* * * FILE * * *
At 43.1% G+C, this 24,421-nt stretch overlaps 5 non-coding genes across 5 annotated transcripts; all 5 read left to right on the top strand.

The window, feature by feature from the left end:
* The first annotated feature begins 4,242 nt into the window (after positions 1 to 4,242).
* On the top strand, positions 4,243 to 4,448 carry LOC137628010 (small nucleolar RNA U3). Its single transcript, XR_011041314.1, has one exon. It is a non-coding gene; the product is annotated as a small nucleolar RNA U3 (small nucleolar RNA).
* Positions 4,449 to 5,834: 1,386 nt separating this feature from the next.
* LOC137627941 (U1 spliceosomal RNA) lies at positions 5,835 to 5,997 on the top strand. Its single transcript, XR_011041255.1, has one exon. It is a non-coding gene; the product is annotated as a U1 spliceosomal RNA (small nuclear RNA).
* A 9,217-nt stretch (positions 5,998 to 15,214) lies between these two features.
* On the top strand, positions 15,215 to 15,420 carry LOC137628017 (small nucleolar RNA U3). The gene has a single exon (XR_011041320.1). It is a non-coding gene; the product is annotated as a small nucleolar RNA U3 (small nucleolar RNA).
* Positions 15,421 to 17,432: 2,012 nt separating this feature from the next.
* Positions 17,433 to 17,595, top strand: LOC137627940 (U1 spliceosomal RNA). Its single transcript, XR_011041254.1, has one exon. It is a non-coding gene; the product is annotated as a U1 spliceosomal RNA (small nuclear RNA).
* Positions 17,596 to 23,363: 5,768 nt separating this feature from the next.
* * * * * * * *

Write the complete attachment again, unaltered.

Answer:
At 43.1% G+C, this 24,421-nt stretch overlaps 5 non-coding genes across 5 annotated transcripts; all 5 read left to right on the top strand.

The window, feature by feature from the left end:
* The first annotated feature begins 4,242 nt into the window (after positions 1 to 4,242).
* On the top strand, positions 4,243 to 4,448 carry LOC137628010 (small nucleolar RNA U3). Its single transcript, XR_011041314.1, has one exon. It is a non-coding gene; the product is annotated as a small nucleolar RNA U3 (small nucleolar RNA).
* Positions 4,449 to 5,834: 1,386 nt separating this feature from the next.
* LOC137627941 (U1 spliceosomal RNA) lies at positions 5,835 to 5,997 on the top strand. Its single transcript, XR_011041255.1, has one exon. It is a non-coding gene; the product is annotated as a U1 spliceosomal RNA (small nuclear RNA).
* A 9,217-nt stretch (positions 5,998 to 15,214) lies between these two features.
* On the top strand, positions 15,215 to 15,420 carry LOC137628017 (small nucleolar RNA U3). The gene has a single exon (XR_011041320.1). It is a non-coding gene; the product is annotated as a small nucleolar RNA U3 (small nucleolar RNA).
* Positions 15,421 to 17,432: 2,012 nt separating this feature from the next.
* Positions 17,433 to 17,595, top strand: LOC137627940 (U1 spliceosomal RNA). Its single transcript, XR_011041254.1, has one exon. It is a non-coding gene; the product is annotated as a U1 spliceosomal RNA (small nuclear RNA).
* Positions 17,596 to 23,363: 5,768 nt separating this feature from the next.